Human Evolution Was Driven By The Genetic Mutations And The Genes That Repressed Them

Genome
Humans came to be after millions of years of conflict between genes that mutated and those that repressed their mutation. Photo courtesy of Shutterstock

"We have basically the same 20,000 protein-coding genes as a frog, yet our genome is much more complicated, with more layers of gene regulation," said Sophie Salama, a research associate at the University of California, Santa Cruz, Genomics Institute, where researchers are studying the complex processes of human evolution. How then, did humans and other primates evolve to have so many more complex cellular and genetic processes than frogs? The answer may lie in the idea of an evolutionary arms race that has occurred between elements of the genome throughout history. 

The study, appearing in the journal Nature, suggests that there has always been a conflict between mobile DNA sequences known as retrotransposons (also called "jumping genes"), which can "jump" to different parts of the genome to create or reverse a mutation, and the genes that have evolved to control them — these genes produce proteins that halt jumping gene activity. The UCSC scientists have not only identified these genes in their new study but also found that the repressor genes have evolved to play a role in other important cellular processes. 

Jumping genes form nearly 42 percent of the human genome, while DNA transposons constitute around two to three percent. They are believed to be remnants of ancient viruses that inserted their genes into the genome long before humans evolved. Since there are hardly any advantages to jumping genes, natural evolutionary processes led to the development of repressor genes that produce proteins to disrupt their activity. The study found that these repressors belong to a large family of proteins known as "KRAB zinc finger proteins." The nearly 400 genes that encode these DNA-binding proteins are arranged in clusters in the human genome, and about 170 genes have emerged since primates diverged from other mammals.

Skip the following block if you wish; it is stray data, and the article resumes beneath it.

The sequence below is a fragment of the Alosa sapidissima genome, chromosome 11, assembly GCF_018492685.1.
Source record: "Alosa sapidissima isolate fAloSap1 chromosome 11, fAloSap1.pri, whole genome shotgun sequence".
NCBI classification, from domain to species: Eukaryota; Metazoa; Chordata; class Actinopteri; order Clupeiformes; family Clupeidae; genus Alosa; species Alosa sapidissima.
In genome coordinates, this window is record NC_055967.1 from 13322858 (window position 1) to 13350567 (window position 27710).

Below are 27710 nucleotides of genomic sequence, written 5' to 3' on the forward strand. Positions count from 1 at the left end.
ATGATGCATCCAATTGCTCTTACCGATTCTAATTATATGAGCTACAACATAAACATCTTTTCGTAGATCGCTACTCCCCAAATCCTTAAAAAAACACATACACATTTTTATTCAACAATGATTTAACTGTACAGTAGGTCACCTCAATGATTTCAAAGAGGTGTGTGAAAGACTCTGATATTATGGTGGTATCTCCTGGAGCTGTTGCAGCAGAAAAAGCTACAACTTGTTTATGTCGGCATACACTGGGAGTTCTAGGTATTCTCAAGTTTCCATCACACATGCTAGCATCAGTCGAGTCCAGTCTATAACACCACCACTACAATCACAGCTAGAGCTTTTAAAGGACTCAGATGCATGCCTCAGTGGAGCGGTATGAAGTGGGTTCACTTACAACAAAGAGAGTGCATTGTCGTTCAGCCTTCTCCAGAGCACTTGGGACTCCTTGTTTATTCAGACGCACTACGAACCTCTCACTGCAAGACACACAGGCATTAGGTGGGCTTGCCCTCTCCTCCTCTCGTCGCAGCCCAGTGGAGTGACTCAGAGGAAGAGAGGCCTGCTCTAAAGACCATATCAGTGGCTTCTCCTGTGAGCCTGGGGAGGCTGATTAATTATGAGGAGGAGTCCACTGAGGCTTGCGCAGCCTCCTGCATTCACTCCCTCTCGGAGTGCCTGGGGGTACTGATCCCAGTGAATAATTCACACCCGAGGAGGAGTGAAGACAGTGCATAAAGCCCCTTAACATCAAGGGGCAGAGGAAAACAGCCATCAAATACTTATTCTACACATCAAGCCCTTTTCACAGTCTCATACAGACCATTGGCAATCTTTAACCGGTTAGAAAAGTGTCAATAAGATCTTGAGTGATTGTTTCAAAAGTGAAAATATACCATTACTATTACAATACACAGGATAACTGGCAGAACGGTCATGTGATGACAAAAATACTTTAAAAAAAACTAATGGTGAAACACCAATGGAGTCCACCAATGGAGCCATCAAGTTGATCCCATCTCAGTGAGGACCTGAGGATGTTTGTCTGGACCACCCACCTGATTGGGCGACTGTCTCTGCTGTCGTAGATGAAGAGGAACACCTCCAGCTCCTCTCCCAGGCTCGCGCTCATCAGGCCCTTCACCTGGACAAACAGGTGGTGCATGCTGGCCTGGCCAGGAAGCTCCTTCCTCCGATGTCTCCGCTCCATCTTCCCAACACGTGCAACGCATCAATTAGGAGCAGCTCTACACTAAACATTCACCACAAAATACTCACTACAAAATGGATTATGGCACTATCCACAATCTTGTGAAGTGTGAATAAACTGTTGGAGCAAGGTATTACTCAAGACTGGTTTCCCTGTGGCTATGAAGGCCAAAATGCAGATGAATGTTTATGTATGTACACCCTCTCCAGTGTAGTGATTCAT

The study suggests that these repressor proteins grew in quantity after an increase in jumping gene activity. Because their repression also affected other genes closeby on the chromosome, the researchers believe it could have caused other genomic effects, pushing evolution along. "The way this type of repressor works, part of it binds to a specific DNA sequence and part of it binds other proteins to recruit a whole complex of proteins that creates a repressive landscape in the genome," Salama said in a press release. "This affects other nearby genes, so now you have a potential new layer of regulation available for further evolution."

Previous studies had shown that KRAB zinc finger proteins could silence jumping genes in mouse embryonic stem cell models. So, researchers introduced primate jumping genes to non-primate cells with the help of mouse embryonic stem cells containing a single human chromosome. Because mouse cells lack the repressor genes, the primate jumping genes became active. The researchers also found two human zinc finger proteins called ZNF91 and ZNF93 that bind and repress two major classes of jumping genes either currently or recently active in primates, called SVA and L1PA. Their research showed that ZNF91 underwent structural changes eight to 12 million years ago, enabling it to repress elements of SVA. 

Meanwhile, experiments with ZNF93, which shuts down some L1PA jumping genes, found that some elements of an L1PA subset recently evolved without a short section of DNA. That short section is where ZNF93 would normally bind. Without it, ZNF93 can't bind, thus preventing it from repressing the subset of L1PA. When the researchers added the DNA back and inserted it into mouse cells, they found that it was better at jumping. Although that's better for the gene, going without the extra DNA allows it to avoid repression, which is a better advantage. 

"That's kind of the icing on the cake for aficionados of molecular evolution, because it demonstrates that this is a never-ending race," Salama said. "KRAB zinc finger proteins are a rare class of proteins that is rapidly expanding and evolving in mammalian genomes, which makes sense because the transposable elements are themselves continually evolving to escape repression."

Source: Jacobs F, Haussler D, Salama S, et al. An evolutionary arms race between KRAB zinc-finger genes ZNF91/93 and SVA/L1 retrotransposons. Nature. 2014.

 

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